29Then Levi gave a great banquet for Jesus in his house;

and there was a large crowd of tax-collectors and others sitting at the table with them.30The Pharisees and their scribes were complaining to his disciples, saying, ‘Why do you eat and drink with tax-collectors and sinners?’31Jesus answered, ‘Those who are well have no need of a physician, but those who are sick; 32I have come to call not the righteous but sinners to repentance.’

Where do I locate myself in this story?

I could be Levi, grateful for the blessing of life, eager to celebrate the experience of love that has been so profoundly uncovered in my heart, happy to throw a “great banquet” in thanksgiving for the restoration I have glimpsed.

Perhaps I am among the “large crowd of tax-collectors and others sitting at the table.” I have been accustomed to being excluded; now suddenly here is an unexpected experience of welcome.

Or, I might find myself among the “Pharisees and their scribes” who “were complaining to Jesus’ disciples”. I might feel that this “banquet” is just not quite proper. It crosses too many barriers, breaks too many conventions. Things need to be kept within reasonable parameters. If just anyone is welcome how will we preserve a cohesive sense of identity?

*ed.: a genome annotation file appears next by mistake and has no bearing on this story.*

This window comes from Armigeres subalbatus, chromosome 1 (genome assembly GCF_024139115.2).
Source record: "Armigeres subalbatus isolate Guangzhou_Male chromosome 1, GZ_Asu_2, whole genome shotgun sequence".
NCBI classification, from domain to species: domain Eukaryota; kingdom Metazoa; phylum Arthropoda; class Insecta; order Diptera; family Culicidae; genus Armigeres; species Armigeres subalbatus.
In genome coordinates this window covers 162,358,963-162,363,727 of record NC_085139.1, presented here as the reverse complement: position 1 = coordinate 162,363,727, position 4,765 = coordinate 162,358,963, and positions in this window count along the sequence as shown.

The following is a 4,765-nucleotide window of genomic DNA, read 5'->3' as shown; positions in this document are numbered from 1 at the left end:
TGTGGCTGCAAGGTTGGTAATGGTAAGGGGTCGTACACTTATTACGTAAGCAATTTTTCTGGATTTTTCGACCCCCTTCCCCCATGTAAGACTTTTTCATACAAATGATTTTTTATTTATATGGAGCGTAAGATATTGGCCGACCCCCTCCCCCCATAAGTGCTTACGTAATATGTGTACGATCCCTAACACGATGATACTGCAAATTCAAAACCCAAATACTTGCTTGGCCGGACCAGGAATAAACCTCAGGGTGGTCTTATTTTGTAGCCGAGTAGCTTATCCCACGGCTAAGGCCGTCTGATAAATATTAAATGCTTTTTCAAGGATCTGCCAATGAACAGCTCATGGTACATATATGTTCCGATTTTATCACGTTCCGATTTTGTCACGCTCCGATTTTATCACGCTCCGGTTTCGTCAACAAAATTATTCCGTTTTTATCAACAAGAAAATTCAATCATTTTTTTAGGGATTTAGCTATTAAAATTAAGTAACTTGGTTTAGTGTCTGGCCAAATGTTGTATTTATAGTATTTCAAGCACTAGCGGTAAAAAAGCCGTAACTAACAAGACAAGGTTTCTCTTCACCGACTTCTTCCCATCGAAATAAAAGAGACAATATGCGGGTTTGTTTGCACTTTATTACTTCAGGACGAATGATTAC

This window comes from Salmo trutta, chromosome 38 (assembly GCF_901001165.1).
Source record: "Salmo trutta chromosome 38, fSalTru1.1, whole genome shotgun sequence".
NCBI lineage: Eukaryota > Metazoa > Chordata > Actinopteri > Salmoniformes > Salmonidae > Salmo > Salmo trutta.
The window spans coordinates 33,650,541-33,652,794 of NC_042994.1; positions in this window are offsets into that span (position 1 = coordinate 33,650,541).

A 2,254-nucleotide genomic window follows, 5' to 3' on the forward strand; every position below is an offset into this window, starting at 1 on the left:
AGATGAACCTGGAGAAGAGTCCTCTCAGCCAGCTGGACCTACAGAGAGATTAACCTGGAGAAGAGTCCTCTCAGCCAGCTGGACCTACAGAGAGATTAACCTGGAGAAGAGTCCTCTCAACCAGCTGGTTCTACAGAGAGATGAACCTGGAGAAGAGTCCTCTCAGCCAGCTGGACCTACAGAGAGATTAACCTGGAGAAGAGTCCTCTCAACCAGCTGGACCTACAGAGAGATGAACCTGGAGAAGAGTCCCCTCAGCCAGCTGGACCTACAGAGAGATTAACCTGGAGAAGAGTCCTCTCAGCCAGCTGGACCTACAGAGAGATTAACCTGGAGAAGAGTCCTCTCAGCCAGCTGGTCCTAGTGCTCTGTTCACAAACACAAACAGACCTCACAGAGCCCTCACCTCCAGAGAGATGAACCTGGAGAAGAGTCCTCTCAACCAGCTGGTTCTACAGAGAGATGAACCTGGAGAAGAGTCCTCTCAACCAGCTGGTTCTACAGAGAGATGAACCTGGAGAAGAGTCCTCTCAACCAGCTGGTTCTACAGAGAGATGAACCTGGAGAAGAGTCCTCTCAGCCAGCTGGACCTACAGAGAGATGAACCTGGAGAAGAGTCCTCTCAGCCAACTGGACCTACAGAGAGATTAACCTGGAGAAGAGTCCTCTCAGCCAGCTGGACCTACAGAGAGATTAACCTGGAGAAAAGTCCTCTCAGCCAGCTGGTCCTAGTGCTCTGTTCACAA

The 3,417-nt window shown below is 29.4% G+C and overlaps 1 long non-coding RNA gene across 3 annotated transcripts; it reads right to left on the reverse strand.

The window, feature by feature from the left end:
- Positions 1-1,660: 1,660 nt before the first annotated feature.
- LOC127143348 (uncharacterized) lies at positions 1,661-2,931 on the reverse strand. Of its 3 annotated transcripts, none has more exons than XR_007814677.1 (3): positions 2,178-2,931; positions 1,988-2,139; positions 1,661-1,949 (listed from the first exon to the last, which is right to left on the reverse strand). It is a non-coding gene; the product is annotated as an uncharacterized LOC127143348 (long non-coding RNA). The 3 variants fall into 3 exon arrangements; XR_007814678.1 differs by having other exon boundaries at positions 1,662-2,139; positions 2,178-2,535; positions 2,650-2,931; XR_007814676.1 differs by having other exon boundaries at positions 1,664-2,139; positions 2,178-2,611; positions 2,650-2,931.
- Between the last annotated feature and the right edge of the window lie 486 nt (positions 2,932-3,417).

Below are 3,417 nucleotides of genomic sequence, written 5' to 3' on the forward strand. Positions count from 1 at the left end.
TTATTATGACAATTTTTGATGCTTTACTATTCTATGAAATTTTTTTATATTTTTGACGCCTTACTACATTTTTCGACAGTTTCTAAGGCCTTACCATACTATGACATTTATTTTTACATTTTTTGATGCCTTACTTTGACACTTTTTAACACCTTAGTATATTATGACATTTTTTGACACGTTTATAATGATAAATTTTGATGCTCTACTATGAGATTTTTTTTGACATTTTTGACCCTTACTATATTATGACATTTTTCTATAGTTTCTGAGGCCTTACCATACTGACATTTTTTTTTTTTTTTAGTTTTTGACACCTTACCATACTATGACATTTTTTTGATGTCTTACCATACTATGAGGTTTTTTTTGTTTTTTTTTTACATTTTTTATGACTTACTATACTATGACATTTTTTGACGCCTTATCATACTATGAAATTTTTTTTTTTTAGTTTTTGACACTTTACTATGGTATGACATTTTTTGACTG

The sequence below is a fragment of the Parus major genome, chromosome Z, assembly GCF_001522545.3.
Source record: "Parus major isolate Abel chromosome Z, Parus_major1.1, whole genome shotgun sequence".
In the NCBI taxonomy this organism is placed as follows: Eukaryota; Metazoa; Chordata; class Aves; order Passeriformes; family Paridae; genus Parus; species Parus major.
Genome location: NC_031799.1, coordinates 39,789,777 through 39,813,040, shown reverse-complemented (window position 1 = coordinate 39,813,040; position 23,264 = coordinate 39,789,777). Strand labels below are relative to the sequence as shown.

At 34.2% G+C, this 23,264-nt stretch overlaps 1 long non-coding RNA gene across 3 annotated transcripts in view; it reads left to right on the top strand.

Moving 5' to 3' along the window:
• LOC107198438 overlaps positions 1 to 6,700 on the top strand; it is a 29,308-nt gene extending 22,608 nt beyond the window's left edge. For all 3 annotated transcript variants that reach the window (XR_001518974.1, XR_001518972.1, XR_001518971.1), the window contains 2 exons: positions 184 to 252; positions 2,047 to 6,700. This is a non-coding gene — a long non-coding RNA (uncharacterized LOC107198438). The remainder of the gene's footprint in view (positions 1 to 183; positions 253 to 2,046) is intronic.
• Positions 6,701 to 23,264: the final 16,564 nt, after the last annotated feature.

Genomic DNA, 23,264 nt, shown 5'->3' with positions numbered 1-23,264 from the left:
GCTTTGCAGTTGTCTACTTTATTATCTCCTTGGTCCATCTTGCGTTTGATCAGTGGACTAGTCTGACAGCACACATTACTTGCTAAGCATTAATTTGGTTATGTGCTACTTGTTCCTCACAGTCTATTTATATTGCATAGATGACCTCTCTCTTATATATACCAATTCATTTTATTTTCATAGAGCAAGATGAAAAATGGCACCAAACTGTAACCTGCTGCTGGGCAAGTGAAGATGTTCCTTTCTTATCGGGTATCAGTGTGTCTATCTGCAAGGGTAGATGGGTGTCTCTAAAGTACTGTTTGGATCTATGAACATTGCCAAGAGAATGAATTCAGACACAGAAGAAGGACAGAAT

Wherever I find myself among the characters in this small tale, there is one place I know I belong. I am one who needs “a physician.” I am among the “sinners” in need of “repentance.”

There is something askew in my life. There is a part of me that is just a little bit bent, oriented towards the “sick” practice of placing myself at the centre of my own little universe. I see in myself a small tyrant concerned before anything else about his own needs and who battles always to make the world operate according to his wishes.

I am not “righteous”, that is, in line with the way life is designed to operate. I am out of alignment.

I know, again and again, I need to reorient my life (“repent”). I need to return to centre. I need to recover my true identity. I have wandered away and become lost. Jesus calls me back to my true self, to that place where I discover again that the heart of my existence is love and light, and goodness and beauty.

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